While brands like Straus Family Creamery decide to slightly homogenize milk specially designed for baristas, some farms choose a different approach. In Germany, brands like Brodowin—an organic farm located less than 50 miles from Berlin—offer non-homogenized milks for professional use in coffee shops and restaurants. Brodowin bottles a fully non-homogenized, full-cream milk with at least 3.7% fat that has become the reference milk for most of the Berlin specialty-coffee scene. They deliver milk in disposable bags made of Calymer, a tear-resistant material that consists of 40% chalk, which weighs only 16g per bag and is easily recycled. Brodowin’s full-cream milk is incredibly tasty and creamy; however, it can be a challenge for new-in-town baristas who are learning to steam it for the first time.
Johannes Otto, head barista at Rösttrommel Kaffeerösterei in Nuremberg and Germany Latte Art Champion 2020, helps us understand why.
“In our cafés, we work with fresh organic milk, not homogenized, that comes directly from the producer,” Johannes explains. “This is the best quality you can get. But it can also be a bit challenging because you always have the fat swimming on top and the watery part below. We get our milk delivered in 10-liter buckets and you always have to give it a good shake before use.”
Johannes, who has also worked with homogenized milk for latte art competition training, can easily explain the difference between the two kinds of milk. “Handling homogenized milk is obviously much easier, because every drop is basically the same. But still, I prefer the not-homogenized milk because it has gone through fewer processes, which is better for natural quality, and I’m always looking for quality.”
He adds, “Every process that milk runs through changes its natural taste, and that’s why in my opinion not-homogenized milk tastes fresher than homogenized. In terms of milk frothing, non-homogenized milk is creamier and silkier, and when properly shaken, produces a shinier milk foam.”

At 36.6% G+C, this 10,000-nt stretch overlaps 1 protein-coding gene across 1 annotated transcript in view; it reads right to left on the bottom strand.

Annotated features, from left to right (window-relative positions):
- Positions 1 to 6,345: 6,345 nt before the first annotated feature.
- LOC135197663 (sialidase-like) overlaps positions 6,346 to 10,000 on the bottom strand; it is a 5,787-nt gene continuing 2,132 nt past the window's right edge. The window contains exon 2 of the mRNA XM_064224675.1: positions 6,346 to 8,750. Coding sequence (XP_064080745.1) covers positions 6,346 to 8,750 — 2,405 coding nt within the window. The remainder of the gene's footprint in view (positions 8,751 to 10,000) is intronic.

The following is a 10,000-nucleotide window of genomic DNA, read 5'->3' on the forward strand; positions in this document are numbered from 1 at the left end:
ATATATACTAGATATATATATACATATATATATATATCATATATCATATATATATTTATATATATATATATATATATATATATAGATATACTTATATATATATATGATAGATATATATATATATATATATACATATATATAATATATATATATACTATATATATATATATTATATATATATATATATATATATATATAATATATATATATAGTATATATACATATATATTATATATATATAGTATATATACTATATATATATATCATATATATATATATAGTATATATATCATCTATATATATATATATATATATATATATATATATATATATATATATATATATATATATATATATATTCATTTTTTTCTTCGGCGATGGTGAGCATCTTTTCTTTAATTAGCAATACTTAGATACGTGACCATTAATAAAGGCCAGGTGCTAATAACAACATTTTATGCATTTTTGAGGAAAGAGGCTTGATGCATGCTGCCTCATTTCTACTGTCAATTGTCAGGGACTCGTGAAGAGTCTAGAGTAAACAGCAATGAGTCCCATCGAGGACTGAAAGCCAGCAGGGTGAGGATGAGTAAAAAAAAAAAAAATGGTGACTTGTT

In June 2019, during the World Latte Art Championship, many competitors were surprised by the non-homogenized milk used for the competition.
“I think it was something new for the competitors and something that no one had planned,” Johannes says. “As far as I can remember, it was milk at a quality level called Demeter, which is a step up from organic. This quality doesn’t allow homogenization, because it aims to be processed [as little] as possible. For a competition where consistency is the key, it is obviously [harder] to work with, but in reality the only thing you need to change while frothing is just to keep the stretching part a little longer than usual. The foam doesn’t build up so quickly in non-homogenized milk. After that, it’s pretty much the same to work with: I even think that non-homogenized milk has a finer, silkier foam structure perfect for advanced latte art.”
Johannes concludes: “Non-homogenized milk is still perfectly steamable if you just shake the milk first to re-incorporate the fat. That’s the key.”
ABOUT THE AUTHOR
Tanya Nanetti (she/her) is a specialty-coffee barista, a traveler, and a dreamer. When she’s not behind the coffee machine (or visiting some hidden corner of the world), she’s busy writing for Coffee Insurrection, a website about specialty coffee that she’s creating along with her boyfriend.
Source: Barista Magazine